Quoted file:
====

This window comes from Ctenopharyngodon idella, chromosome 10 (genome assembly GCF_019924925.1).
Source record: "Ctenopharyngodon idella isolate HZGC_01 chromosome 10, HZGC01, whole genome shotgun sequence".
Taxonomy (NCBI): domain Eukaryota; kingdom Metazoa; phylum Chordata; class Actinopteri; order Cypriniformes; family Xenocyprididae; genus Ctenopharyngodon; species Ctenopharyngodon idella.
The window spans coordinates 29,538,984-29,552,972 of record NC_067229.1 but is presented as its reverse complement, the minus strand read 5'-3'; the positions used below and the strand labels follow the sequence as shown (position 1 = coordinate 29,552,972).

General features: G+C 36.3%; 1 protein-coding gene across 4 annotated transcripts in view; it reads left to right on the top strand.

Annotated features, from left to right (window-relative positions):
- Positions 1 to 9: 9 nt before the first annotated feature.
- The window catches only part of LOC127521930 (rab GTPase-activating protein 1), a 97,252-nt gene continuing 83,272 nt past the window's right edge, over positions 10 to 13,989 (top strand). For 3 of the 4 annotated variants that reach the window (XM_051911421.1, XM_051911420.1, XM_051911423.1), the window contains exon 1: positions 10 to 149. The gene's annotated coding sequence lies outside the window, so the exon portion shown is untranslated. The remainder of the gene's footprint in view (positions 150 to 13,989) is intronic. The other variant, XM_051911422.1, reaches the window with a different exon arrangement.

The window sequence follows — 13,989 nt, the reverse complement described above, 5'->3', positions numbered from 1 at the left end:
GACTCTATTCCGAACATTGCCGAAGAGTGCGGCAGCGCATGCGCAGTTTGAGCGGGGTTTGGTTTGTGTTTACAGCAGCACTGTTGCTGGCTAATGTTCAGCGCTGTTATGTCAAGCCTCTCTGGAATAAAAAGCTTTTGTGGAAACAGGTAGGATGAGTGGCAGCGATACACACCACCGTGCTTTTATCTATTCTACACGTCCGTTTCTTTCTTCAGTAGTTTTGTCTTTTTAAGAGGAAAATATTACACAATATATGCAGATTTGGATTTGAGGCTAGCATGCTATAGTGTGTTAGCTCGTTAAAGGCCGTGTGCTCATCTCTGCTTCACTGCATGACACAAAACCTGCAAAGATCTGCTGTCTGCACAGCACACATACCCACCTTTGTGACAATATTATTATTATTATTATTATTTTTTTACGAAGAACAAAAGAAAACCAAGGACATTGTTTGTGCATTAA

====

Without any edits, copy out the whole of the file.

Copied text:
This window comes from Ctenopharyngodon idella, chromosome 10 (genome assembly GCF_019924925.1).
Source record: "Ctenopharyngodon idella isolate HZGC_01 chromosome 10, HZGC01, whole genome shotgun sequence".
Taxonomy (NCBI): domain Eukaryota; kingdom Metazoa; phylum Chordata; class Actinopteri; order Cypriniformes; family Xenocyprididae; genus Ctenopharyngodon; species Ctenopharyngodon idella.
The window spans coordinates 29,538,984-29,552,972 of record NC_067229.1 but is presented as its reverse complement, the minus strand read 5'-3'; the positions used below and the strand labels follow the sequence as shown (position 1 = coordinate 29,552,972).

General features: G+C 36.3%; 1 protein-coding gene across 4 annotated transcripts in view; it reads left to right on the top strand.

Annotated features, from left to right (window-relative positions):
- Positions 1 to 9: 9 nt before the first annotated feature.
- The window catches only part of LOC127521930 (rab GTPase-activating protein 1), a 97,252-nt gene continuing 83,272 nt past the window's right edge, over positions 10 to 13,989 (top strand). For 3 of the 4 annotated variants that reach the window (XM_051911421.1, XM_051911420.1, XM_051911423.1), the window contains exon 1: positions 10 to 149. The gene's annotated coding sequence lies outside the window, so the exon portion shown is untranslated. The remainder of the gene's footprint in view (positions 150 to 13,989) is intronic. The other variant, XM_051911422.1, reaches the window with a different exon arrangement.

The window sequence follows — 13,989 nt, the reverse complement described above, 5'->3', positions numbered from 1 at the left end:
GACTCTATTCCGAACATTGCCGAAGAGTGCGGCAGCGCATGCGCAGTTTGAGCGGGGTTTGGTTTGTGTTTACAGCAGCACTGTTGCTGGCTAATGTTCAGCGCTGTTATGTCAAGCCTCTCTGGAATAAAAAGCTTTTGTGGAAACAGGTAGGATGAGTGGCAGCGATACACACCACCGTGCTTTTATCTATTCTACACGTCCGTTTCTTTCTTCAGTAGTTTTGTCTTTTTAAGAGGAAAATATTACACAATATATGCAGATTTGGATTTGAGGCTAGCATGCTATAGTGTGTTAGCTCGTTAAAGGCCGTGTGCTCATCTCTGCTTCACTGCATGACACAAAACCTGCAAAGATCTGCTGTCTGCACAGCACACATACCCACCTTTGTGACAATATTATTATTATTATTATTATTTTTTTACGAAGAACAAAAGAAAACCAAGGACATTGTTTGTGCATTAA